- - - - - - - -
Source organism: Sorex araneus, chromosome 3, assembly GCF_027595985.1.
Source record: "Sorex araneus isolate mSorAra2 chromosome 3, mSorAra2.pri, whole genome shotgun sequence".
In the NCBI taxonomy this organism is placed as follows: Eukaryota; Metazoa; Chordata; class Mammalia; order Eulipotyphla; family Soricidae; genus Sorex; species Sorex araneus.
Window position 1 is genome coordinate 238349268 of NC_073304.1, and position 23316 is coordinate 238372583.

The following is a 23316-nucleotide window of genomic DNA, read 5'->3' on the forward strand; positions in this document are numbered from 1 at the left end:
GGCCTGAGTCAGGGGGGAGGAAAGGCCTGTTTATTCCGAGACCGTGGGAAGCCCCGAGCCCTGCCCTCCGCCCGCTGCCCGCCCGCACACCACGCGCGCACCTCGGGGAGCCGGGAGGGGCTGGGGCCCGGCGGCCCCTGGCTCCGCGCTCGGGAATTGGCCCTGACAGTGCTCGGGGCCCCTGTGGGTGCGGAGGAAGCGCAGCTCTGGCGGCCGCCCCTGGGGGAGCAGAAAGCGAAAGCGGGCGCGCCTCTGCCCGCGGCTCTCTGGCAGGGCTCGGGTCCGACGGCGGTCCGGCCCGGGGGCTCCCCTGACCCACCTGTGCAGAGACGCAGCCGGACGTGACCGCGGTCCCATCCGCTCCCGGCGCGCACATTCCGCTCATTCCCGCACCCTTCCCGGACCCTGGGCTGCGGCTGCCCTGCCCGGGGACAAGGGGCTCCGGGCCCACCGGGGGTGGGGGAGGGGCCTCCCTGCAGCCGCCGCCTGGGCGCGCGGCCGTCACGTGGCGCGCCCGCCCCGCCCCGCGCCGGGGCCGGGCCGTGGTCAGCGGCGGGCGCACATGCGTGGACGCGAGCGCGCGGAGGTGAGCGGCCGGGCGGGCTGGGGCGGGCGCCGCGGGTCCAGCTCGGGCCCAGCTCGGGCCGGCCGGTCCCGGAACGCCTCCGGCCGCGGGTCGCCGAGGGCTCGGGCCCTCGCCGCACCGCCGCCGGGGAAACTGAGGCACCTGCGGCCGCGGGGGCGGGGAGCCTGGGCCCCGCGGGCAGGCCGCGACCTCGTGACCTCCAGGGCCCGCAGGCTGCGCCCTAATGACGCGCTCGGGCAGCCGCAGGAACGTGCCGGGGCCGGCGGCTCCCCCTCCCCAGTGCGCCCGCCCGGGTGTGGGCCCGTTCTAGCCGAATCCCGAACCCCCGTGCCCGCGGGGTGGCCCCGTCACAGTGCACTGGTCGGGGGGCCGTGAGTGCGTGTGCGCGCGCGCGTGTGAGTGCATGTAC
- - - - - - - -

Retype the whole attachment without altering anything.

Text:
Source organism: Sorex araneus, chromosome 3, assembly GCF_027595985.1.
Source record: "Sorex araneus isolate mSorAra2 chromosome 3, mSorAra2.pri, whole genome shotgun sequence".
In the NCBI taxonomy this organism is placed as follows: Eukaryota; Metazoa; Chordata; class Mammalia; order Eulipotyphla; family Soricidae; genus Sorex; species Sorex araneus.
Window position 1 is genome coordinate 238349268 of NC_073304.1, and position 23316 is coordinate 238372583.

The following is a 23316-nucleotide window of genomic DNA, read 5'->3' on the forward strand; positions in this document are numbered from 1 at the left end:
GGCCTGAGTCAGGGGGGAGGAAAGGCCTGTTTATTCCGAGACCGTGGGAAGCCCCGAGCCCTGCCCTCCGCCCGCTGCCCGCCCGCACACCACGCGCGCACCTCGGGGAGCCGGGAGGGGCTGGGGCCCGGCGGCCCCTGGCTCCGCGCTCGGGAATTGGCCCTGACAGTGCTCGGGGCCCCTGTGGGTGCGGAGGAAGCGCAGCTCTGGCGGCCGCCCCTGGGGGAGCAGAAAGCGAAAGCGGGCGCGCCTCTGCCCGCGGCTCTCTGGCAGGGCTCGGGTCCGACGGCGGTCCGGCCCGGGGGCTCCCCTGACCCACCTGTGCAGAGACGCAGCCGGACGTGACCGCGGTCCCATCCGCTCCCGGCGCGCACATTCCGCTCATTCCCGCACCCTTCCCGGACCCTGGGCTGCGGCTGCCCTGCCCGGGGACAAGGGGCTCCGGGCCCACCGGGGGTGGGGGAGGGGCCTCCCTGCAGCCGCCGCCTGGGCGCGCGGCCGTCACGTGGCGCGCCCGCCCCGCCCCGCGCCGGGGCCGGGCCGTGGTCAGCGGCGGGCGCACATGCGTGGACGCGAGCGCGCGGAGGTGAGCGGCCGGGCGGGCTGGGGCGGGCGCCGCGGGTCCAGCTCGGGCCCAGCTCGGGCCGGCCGGTCCCGGAACGCCTCCGGCCGCGGGTCGCCGAGGGCTCGGGCCCTCGCCGCACCGCCGCCGGGGAAACTGAGGCACCTGCGGCCGCGGGGGCGGGGAGCCTGGGCCCCGCGGGCAGGCCGCGACCTCGTGACCTCCAGGGCCCGCAGGCTGCGCCCTAATGACGCGCTCGGGCAGCCGCAGGAACGTGCCGGGGCCGGCGGCTCCCCCTCCCCAGTGCGCCCGCCCGGGTGTGGGCCCGTTCTAGCCGAATCCCGAACCCCCGTGCCCGCGGGGTGGCCCCGTCACAGTGCACTGGTCGGGGGGCCGTGAGTGCGTGTGCGCGCGCGCGTGTGAGTGCATGTAC